When the season opened in mid-September, there was a long time of “rather normal” as the weather was good, the hounds were on more than not --and everything (for me) was going well with now two wonderful sound hunt horses --with two hunters under saddle I was able to meet the occasional guest for double the enjoyment.
The weather turned cold, and then colder. As COVID prevents our club from opening or using the newly remodeled club house at all, after the hunts, or providing meals, members were putting out lawn chairs and balancing coolers and self-made meals on knees and tail gates for a social time after --as the weather became frozen, this was moved from under the ancient oaks at the club, into the hunt stable --dirt floors, 10’ aisles, 30 horses in stalls, riders trying to find spots socially distanced where Dobbin couldn’t share the salad on the lap over the door.
Since December, I’ve hunted 1/2 the hunts --made my 3 hour round trip to partake. I will not attend this week, nor did I last. My difficulty is the cold after the hunt. I’m an old, skinny bird. No matter how I dress, I am shivering in the dark barn. I find it difficult to carry lawn chair, food, and self into the stable (a bit of a walk), balance cold food/drink (due to my drive, hot does not stay hot), and maintain any kind of conversation --to chat, one needs to pull closer (hard to do with a lawn chair and social distancing) or squat in the dirt beside a friend (not on these old gams), or speak so loudly that others are interrupted. As my tolerance for the cold is limited, I only say hello to a few before I am too numb to continue.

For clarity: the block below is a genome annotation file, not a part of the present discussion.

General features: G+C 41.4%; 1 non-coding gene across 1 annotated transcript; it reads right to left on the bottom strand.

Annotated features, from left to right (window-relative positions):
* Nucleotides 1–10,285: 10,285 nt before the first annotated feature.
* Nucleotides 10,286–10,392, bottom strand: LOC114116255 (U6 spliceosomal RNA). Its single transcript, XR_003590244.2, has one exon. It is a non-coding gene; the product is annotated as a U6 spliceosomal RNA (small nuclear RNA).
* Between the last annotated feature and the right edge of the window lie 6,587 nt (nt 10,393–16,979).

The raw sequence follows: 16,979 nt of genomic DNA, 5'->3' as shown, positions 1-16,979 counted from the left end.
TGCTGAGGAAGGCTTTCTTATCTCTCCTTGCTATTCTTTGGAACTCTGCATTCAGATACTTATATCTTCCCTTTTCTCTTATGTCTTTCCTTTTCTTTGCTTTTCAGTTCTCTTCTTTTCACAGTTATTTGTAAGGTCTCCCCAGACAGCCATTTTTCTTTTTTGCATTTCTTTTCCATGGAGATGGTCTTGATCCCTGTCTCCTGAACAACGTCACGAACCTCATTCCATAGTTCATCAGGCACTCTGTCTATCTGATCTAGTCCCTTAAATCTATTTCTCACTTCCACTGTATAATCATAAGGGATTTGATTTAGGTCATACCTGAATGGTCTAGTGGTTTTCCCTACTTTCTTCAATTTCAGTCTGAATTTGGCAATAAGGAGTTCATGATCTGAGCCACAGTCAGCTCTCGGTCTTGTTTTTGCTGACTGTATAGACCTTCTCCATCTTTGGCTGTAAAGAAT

At that point, I have to load my horse and drive 1. 5 hours home, in the gloom. Once home, I have feeding to attend, unhook my trailer, then stagger exhausted to the house --a hunting day for me is 5:30 AM - 5:30 PM. Well worth the effort on a brisk fall day or a glorious spring --not so much munching salad in 20 degrees in a dusty barn saying, “What?” every few minutes.
And again, this is more for me who comes from afar --the local hunt folks are doing better, I think --For me personally, with deer season over, my neighbors allow me to ride in their 3000 acres of woods and fields as much as I want —until they plant in the spring. If it is a beautiful day to ride, I can take myself and my horses (usually ride one pony one) and have a forever ride on the other side of our shared gate. No hounds, but no drive and a warm house in proximity!
I suspect I will become a “sometimes” hunter until we are back in the club house --after 56 years of regular hunting, this is a hard decision --but it is feeling more correct for me.
One bright note in my life is soon ahead --a two-day mule ride down the Grand Canyon with another fox hunter at the end of January —on the bucket list for years!